Botox isn’t for everyone, but if you are considering having it done you need to do your research first. We have enlisted the help of Susan Austin from the Cosmetic Physicians Society of Australasia to answer some commonly asked Botox questions.
What is Botox?
Botulinum toxin, more commonly known by its brand names, BOTOX® or Dysport, is a muscle relaxant that can be used to treat ‘dynamic lines’.
Dynamic lines are created by the movement of facial muscles which produce creases in the skin. By reducing or stopping the action of these muscles, dynamic lines will soften or even disappear. This can be achieved using small, precise injections of BOTOX or Dysport.
BOTOX and Dysport work in similar ways. Essentially, they work by latching on to the nerve endings which normally activate the muscle and prevent the nerve from releasing the chemicals that cause the muscle to contract.
The most-commonly treated areas are frown lines (between the eyebrows), crow’s feet and the forehead, but many other areas may be treated for suitable patients such as folds around the mouth or to smooth lines on the neck. BOTOX or Dysport can also be used to change the face shape by slightly relaxing, lowering or raising the jaw line and eyebrows.
What Should I Expect?
For most patients, there is a small, momentary, localised sting at the site of the injection, however pain is generally minimal and anaesthetic is not normally required for the administration of BOTOX or Dysport. Some doctors offer a local anaesthetic cream prior to the procedure which usually means getting to your appointment half an hour early.
Following the injection the skin usually looks slightly flushed for a few minutes. Bruising sometimes occurs after any injection and occasionally some people experience a headache after an injection in the forehead. Another common side effect is slight temporary swelling that can occur at the area of the injection.
I recommend that patients plan a quiet night at home following treatment, drink lots of water and avoid aspirin-based medications and alcohol as both can extend bruising. Cool compresses can also help. If everything goes to plan then there is no reason not to resume your normal program the next day. Many patients return to work immediately.
If you are considering the treatment for a special occasion you should allow for treatment at least two weeks before the event to ensure any swelling or bruising has subsided. However, for first time patients, I recommend treatment six months prior to an important occasion like a wedding. This ensures patients know what to expect and I find they’re often happier with the outcome the second time around as any minor adjustments can be made to improve the result, prior to their big day.
How Much Does Botox Cost?
Pricing of botulinum toxin treatments vary depending on the number of units and type of product required. It generally costs between $15 and $25 per unit (and most people will spend approximately $300 per area).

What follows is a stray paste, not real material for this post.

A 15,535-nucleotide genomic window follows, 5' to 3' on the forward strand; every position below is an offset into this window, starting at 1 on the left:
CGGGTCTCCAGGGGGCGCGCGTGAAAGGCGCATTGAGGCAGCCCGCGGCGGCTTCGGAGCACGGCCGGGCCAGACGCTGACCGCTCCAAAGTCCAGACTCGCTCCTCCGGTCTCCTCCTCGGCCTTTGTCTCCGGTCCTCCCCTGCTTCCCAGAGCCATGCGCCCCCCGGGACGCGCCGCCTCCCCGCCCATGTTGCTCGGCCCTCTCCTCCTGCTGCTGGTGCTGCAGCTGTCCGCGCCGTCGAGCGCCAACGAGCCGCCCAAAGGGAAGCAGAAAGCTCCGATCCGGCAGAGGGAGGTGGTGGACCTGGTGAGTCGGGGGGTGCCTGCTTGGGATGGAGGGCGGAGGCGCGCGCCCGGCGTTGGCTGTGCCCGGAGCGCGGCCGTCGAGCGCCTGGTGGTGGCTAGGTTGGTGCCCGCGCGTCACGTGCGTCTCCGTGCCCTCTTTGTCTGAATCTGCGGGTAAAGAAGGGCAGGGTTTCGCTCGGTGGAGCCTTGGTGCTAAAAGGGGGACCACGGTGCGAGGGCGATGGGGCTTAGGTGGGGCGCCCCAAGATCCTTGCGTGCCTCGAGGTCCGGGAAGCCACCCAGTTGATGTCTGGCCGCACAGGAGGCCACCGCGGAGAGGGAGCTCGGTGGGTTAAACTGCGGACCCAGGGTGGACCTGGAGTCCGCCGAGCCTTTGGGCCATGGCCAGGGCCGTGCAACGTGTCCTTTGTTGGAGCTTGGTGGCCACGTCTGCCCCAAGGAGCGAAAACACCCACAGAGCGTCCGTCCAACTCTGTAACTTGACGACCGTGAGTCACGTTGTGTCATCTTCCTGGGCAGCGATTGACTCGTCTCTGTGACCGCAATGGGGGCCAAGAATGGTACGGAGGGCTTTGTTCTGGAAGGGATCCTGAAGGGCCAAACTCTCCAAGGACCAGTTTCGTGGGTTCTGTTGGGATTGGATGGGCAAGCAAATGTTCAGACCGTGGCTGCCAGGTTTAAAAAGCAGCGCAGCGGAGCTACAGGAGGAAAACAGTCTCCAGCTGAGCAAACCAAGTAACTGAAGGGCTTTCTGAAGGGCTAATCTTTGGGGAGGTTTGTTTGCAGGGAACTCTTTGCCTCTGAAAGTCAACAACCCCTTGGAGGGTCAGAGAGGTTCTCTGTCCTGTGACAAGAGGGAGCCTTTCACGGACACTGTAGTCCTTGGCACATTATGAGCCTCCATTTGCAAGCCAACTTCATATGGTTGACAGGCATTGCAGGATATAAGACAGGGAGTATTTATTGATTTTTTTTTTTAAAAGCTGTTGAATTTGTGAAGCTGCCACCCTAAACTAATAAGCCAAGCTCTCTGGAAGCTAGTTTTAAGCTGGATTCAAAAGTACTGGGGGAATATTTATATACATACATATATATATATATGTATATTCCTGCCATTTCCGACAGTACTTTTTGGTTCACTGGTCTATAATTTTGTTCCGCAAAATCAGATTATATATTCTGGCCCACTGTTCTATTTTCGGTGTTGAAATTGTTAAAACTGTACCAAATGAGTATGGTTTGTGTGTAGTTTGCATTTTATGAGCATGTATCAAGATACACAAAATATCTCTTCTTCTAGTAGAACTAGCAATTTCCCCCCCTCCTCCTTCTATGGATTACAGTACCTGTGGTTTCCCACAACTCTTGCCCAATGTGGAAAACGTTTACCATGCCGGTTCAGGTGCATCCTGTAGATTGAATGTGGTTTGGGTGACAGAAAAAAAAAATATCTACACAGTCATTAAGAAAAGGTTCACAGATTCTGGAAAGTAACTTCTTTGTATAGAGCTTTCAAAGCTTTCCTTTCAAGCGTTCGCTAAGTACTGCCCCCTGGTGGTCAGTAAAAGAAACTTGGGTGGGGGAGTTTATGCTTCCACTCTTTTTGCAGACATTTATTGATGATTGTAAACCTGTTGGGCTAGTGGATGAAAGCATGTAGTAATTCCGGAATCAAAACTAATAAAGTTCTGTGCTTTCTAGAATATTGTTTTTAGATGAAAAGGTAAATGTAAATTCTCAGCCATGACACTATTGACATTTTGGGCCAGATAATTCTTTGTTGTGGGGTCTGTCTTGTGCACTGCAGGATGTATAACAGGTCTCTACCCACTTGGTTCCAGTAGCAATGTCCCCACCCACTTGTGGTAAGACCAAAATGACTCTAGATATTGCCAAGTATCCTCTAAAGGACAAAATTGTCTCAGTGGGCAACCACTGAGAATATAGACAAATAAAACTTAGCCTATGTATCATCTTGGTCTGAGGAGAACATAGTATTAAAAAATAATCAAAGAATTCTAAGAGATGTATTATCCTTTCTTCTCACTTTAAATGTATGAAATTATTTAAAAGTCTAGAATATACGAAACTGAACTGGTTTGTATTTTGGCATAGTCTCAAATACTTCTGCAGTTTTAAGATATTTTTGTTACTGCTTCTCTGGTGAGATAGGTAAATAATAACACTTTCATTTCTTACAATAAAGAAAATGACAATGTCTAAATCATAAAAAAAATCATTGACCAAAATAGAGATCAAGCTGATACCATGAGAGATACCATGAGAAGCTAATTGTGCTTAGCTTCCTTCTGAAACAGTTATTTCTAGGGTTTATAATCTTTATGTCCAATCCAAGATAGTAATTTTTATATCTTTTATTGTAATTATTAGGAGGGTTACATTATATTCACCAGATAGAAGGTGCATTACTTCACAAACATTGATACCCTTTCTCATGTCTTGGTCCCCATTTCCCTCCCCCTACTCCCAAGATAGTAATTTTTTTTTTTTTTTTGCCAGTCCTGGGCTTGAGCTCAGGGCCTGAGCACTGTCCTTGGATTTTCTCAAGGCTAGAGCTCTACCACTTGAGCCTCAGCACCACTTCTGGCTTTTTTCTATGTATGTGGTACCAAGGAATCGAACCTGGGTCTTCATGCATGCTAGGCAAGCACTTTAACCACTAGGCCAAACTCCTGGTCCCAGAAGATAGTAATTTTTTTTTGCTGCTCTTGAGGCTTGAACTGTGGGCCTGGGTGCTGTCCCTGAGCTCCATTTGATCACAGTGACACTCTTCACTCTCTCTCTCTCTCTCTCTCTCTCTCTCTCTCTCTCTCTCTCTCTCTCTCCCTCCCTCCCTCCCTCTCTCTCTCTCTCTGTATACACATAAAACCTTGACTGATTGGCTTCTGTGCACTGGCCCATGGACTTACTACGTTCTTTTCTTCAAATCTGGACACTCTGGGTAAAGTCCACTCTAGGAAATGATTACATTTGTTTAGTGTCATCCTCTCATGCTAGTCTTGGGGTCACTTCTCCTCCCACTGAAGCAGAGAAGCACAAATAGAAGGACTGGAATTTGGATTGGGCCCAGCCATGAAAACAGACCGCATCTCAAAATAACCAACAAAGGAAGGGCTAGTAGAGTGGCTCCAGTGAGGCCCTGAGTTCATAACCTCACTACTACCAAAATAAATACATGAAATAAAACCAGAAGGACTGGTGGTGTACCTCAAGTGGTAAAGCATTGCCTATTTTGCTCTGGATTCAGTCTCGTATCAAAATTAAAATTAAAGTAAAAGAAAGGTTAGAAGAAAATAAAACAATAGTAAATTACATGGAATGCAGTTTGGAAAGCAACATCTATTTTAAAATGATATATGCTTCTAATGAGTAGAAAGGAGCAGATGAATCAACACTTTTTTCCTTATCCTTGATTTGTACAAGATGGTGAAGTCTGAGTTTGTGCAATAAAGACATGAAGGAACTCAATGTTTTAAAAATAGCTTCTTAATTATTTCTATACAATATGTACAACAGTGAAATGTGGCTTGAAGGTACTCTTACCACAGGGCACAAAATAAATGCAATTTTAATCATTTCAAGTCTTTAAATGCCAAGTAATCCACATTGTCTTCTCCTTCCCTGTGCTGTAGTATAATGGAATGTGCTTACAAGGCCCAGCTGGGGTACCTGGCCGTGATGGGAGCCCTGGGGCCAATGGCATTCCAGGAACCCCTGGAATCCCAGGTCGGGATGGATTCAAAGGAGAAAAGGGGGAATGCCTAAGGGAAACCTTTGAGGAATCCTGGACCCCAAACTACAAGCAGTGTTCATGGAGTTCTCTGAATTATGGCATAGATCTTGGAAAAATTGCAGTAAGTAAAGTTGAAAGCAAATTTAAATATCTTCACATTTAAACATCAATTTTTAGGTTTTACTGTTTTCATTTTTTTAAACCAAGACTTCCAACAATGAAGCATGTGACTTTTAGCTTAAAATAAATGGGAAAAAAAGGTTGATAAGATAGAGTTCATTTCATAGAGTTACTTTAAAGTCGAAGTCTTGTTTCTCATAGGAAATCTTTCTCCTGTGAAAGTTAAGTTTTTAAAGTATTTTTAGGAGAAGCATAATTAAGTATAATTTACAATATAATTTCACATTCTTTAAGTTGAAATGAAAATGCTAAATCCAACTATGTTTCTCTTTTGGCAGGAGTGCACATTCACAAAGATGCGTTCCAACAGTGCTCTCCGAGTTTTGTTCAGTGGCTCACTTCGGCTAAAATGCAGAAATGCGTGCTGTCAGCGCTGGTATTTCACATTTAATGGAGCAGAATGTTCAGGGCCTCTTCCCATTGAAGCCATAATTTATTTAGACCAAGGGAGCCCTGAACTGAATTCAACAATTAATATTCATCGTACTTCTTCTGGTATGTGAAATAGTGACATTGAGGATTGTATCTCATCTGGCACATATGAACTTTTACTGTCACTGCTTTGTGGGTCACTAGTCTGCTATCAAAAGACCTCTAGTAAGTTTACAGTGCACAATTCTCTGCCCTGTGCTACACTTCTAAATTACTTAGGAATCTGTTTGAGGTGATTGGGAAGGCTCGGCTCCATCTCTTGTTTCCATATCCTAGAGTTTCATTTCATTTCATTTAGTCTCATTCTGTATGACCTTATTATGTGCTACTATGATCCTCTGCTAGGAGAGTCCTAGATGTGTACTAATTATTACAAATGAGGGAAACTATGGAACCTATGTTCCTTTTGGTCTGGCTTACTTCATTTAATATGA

The total cost varies depending on the cosmetic outcomes the patient is pursuing. Factors such as their age, state of their skin, and depth and extension of wrinkles will also influence the dosage. The average starting dose for a developing frown line is around 16 units.
How Often Should I Get it?
Treatments are typically spaced at least three months apart, however some individuals find that results can be seen up to seven months after treatment. In general, it is recommended that a three monthly schedule is adhered to for the first 12 months, after which time there can be a greater residual effect and treatments can be spaced six months apart.
Are There any Risk Factors?
In the majority of cases, botulinum toxin is safe, however there are circumstances, such as during pregnancy or when breastfeeding, where it should not be prescribed. This is why it’s important to see a doctor who specialises in these procedures – doctors are required to carry – out a thorough consultation to establish whether the patient is a suitable candidate, prior to prescribing treatments.
It is also important not to massage BOTOX or Dysport for at least two hours after the injections as this could potentially move the product and result in other muscles also relaxing which could produce an undesired effect such as an eyelid or brow droop. Any such effects are temporary but may last for some weeks. Certain eye-drops may help with drooping eyelids (but not brows). Asymmetries may be improved with additional injections.
Who Should Perform the Treatment?
BOTOX and Dysport are listed as ‘Schedule 4’ products by the TGA, which means they are only available through prescription. As such, a patient is required to have a consultation with a medical doctor before receiving this type of cosmetic treatment.
During the consultation the doctor will take into account a patient’s medical history, undertake a physical assessment and consider other factors to ensure the patient receives the most appropriate treatment plan.
I would strongly recommend receiving BOTOX/Dysport injections from a registered doctor, however, a registered and appropriately trained nurse may administer these injections, but they should be directly supervised by a doctor, and only after the patient has had a consultation with the physician.
Intending patients can check a doctor’s qualifications via the Australian Health Practitioner Regulation Agency (AHPRA) website, where they will also be able to see if the doctor has any restrictions or conditions placed on them. The same information can be found for registered nurses via the AHPRA website.
The CPSA strongly recommend that patients considering fillers or BOTOX have a consultation with a doctor who specialises in cosmetic medicine to ensure they are suitable for treatment. To find a doctor visit www.cosmeticphysicians.org.au
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